Sunday, 11 June 2017

Church Tourism Derails Somewhat

My plan for today was to visit, for the first time, a 'Cafe Church' Fresh Expressions held by a Hull URC church. I arrived before time, to discover that it had been cancelled because "Everyone had gone home" after a previous service. The previous service was a youth one, because this church is connected to some young people's organisations.

The minister told me it was cancelled for this reason; the woman alongside said I had attended the previous week. He told me it would start up again.

However, he did not ask for contact details. So what would I do? Turn up again only to find it cancelled again? In my Unitarian experience, ha ha, if one person turns up you run the service. I have been there with three plus a minister.

I don't think it was likely but there was an outside chance I might find a place there. Parking is awkward, indeed takes time in The Avenues. Well, I won't return now.

So I wondered what I would do. Instead of going home I knew that Holy Trinity (Hull Minster) ran its 'traditional' service at 11:15, and I was back at the car at 11:01. I didn't much fancy it, but there might be something else to learn.

I arrived 2 minutes late in the church itself. I just could not participate and even the final blood-curdling hymn caused me to close the book. I counted about 50 plus in the space including 18 in the robed choir. I was told by this woman afterwards that some from the choir and a few were at this decaon's ordination in York; indeed she would preside at her first Eucharist in the evening service.

The service was taken by the main fairly folksy priest. The woman I spoke with mentioned above said about the URC no attendance that it is secularisation, and she had just written an essay on it for the Open University. Sociologist? No, historian. She said about pre-First World War so I said oh yes that 1913 was the high point for church attendance but in fact it only kept pace with the rise in the general population. I told her I had a speciality in Presbyterian and Unitarian history, indeed how Presbyterians and Independents worshipped in the Nave at Holy Trinity before being kicked out after the Restoration.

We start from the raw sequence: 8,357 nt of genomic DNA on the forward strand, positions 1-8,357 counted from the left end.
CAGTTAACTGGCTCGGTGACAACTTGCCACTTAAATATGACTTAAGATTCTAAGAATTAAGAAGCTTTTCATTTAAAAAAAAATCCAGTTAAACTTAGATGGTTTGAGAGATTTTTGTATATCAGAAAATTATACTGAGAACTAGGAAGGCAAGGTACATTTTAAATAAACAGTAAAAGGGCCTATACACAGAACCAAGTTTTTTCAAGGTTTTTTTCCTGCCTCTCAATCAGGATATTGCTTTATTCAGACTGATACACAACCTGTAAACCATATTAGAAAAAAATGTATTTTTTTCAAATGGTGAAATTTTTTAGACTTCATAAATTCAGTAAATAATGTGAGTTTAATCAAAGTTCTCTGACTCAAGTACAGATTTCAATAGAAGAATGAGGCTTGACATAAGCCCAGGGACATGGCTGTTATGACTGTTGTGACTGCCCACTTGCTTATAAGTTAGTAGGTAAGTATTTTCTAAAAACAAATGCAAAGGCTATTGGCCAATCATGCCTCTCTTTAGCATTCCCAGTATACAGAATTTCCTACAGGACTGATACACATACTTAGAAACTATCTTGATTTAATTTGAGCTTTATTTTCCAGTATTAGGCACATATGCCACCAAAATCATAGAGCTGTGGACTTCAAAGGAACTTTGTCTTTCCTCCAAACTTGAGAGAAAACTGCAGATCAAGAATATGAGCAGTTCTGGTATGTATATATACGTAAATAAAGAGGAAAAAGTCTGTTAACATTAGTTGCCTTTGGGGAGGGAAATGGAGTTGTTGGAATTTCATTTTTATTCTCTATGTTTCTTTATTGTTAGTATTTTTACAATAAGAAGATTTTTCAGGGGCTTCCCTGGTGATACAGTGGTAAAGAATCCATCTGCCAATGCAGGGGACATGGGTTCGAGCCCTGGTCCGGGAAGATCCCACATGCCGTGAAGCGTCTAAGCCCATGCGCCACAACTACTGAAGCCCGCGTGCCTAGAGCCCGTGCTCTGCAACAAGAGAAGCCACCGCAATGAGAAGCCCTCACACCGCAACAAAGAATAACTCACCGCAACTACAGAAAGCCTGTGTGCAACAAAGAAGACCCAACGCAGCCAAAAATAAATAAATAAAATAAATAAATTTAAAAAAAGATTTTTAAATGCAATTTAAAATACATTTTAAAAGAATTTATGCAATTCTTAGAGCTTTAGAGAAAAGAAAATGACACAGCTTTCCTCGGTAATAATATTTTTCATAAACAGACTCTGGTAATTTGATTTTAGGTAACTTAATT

This woman had trained as a midwife in Ipswich when she knew a Unitarian family. She said that they are Quakers now. I said each are like 'cousins', neither containing demands for doctrine.

Now the preacher was only training to be a Lay Reader. Quite elderly I thought (!) but when does one become a Lay Reader? His sermon had been on Rublev's Trinity ikon inviting us in, plus references to the 1 Corinthians and the read-out Matthew Trinity-like statements. I said to him that these are not doctrine of the Trinity statements. He didn't disagree, although I could tell he wanted to disagree. He agreed Matthew is a late insertion. I said that the early Christians were not trinitarians, and Paul certainly was not. I could see here too that he wanted to disagree, but could not. I said the gospels are trying to say that Jesus was appointed, chosen as Messiah by God, and I said John's gospel is closer to Arian. He agreed! I said there was no inevitability that it would end up as Trinitarian, and indeed at the Reformation the proof of this was when some retained the Church doctrines they were trinitarian, but those who read the Bible alone in Eastern Europe were not. So he said if Jesus was only (at best) Arian, it affects salvation. So I asked why? I said if you take John's Gospel, it says In the beginning and in Arianism Jesus is the first born of all creation. He said yes but Jesus says 'Before Abraham was I am' so I asked how that changes anything and, of course, he could not say.

I did point out that I was not Arian myself, and also that the Trinitarian was a construction in the context of Roman Empire. "Oh you think that?" he said. "Yes."

For me the service was full of clutter. OK, there is a surface appreciation of choir-sung bits, but they may as well sing forms of nonsense. I know I rather like being an argumentative sod unpicking assumptions in sermons, but there is no future in it. Like the last time I visited (and I was remembered), I just detected that people are well aware of all the arguments but just go along with it. I call it self-deception and I am no longer interested in pursuing that. The liturgy struck me as so much clutter and I won't be going back there either.

In fact I'm not sure if I am going anywhere in future. I can think of one or two places to visit but that will conclude my travels. After than I shall enjoy my Sundays like most people do.

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